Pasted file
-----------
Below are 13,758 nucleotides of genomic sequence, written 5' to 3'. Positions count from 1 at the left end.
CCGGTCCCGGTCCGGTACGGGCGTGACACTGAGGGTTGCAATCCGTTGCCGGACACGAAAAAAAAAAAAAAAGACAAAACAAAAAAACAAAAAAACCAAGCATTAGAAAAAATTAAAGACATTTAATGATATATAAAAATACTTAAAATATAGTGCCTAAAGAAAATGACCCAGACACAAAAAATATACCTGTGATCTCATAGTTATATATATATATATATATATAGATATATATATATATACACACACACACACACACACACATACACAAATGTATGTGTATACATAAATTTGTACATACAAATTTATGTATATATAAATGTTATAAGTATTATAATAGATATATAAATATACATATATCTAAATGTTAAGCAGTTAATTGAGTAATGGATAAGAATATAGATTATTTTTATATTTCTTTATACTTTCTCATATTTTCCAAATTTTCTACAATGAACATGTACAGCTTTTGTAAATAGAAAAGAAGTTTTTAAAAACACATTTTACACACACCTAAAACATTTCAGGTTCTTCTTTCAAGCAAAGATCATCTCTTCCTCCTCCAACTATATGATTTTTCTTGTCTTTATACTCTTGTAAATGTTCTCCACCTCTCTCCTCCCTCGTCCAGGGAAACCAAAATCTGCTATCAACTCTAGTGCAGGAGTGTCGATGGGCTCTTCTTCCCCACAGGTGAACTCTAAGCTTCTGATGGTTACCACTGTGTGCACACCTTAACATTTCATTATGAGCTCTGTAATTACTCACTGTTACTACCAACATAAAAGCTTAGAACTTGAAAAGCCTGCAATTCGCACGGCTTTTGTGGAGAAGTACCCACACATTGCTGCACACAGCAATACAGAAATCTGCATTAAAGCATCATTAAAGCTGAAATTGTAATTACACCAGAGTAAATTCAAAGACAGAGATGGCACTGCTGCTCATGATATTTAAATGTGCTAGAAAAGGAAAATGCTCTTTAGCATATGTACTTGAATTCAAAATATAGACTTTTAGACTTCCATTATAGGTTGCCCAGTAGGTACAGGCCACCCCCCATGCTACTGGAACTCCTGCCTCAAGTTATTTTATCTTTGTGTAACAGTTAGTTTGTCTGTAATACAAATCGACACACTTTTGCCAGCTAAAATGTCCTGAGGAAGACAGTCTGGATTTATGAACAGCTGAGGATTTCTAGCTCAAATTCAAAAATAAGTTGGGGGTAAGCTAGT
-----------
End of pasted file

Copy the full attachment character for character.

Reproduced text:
Below are 13,758 nucleotides of genomic sequence, written 5' to 3'. Positions count from 1 at the left end.
CCGGTCCCGGTCCGGTACGGGCGTGACACTGAGGGTTGCAATCCGTTGCCGGACACGAAAAAAAAAAAAAAAGACAAAACAAAAAAACAAAAAAACCAAGCATTAGAAAAAATTAAAGACATTTAATGATATATAAAAATACTTAAAATATAGTGCCTAAAGAAAATGACCCAGACACAAAAAATATACCTGTGATCTCATAGTTATATATATATATATATATATAGATATATATATATATACACACACACACACACACACACATACACAAATGTATGTGTATACATAAATTTGTACATACAAATTTATGTATATATAAATGTTATAAGTATTATAATAGATATATAAATATACATATATCTAAATGTTAAGCAGTTAATTGAGTAATGGATAAGAATATAGATTATTTTTATATTTCTTTATACTTTCTCATATTTTCCAAATTTTCTACAATGAACATGTACAGCTTTTGTAAATAGAAAAGAAGTTTTTAAAAACACATTTTACACACACCTAAAACATTTCAGGTTCTTCTTTCAAGCAAAGATCATCTCTTCCTCCTCCAACTATATGATTTTTCTTGTCTTTATACTCTTGTAAATGTTCTCCACCTCTCTCCTCCCTCGTCCAGGGAAACCAAAATCTGCTATCAACTCTAGTGCAGGAGTGTCGATGGGCTCTTCTTCCCCACAGGTGAACTCTAAGCTTCTGATGGTTACCACTGTGTGCACACCTTAACATTTCATTATGAGCTCTGTAATTACTCACTGTTACTACCAACATAAAAGCTTAGAACTTGAAAAGCCTGCAATTCGCACGGCTTTTGTGGAGAAGTACCCACACATTGCTGCACACAGCAATACAGAAATCTGCATTAAAGCATCATTAAAGCTGAAATTGTAATTACACCAGAGTAAATTCAAAGACAGAGATGGCACTGCTGCTCATGATATTTAAATGTGCTAGAAAAGGAAAATGCTCTTTAGCATATGTACTTGAATTCAAAATATAGACTTTTAGACTTCCATTATAGGTTGCCCAGTAGGTACAGGCCACCCCCCATGCTACTGGAACTCCTGCCTCAAGTTATTTTATCTTTGTGTAACAGTTAGTTTGTCTGTAATACAAATCGACACACTTTTGCCAGCTAAAATGTCCTGAGGAAGACAGTCTGGATTTATGAACAGCTGAGGATTTCTAGCTCAAATTCAAAAATAAGTTGGGGGTAAGCTAGT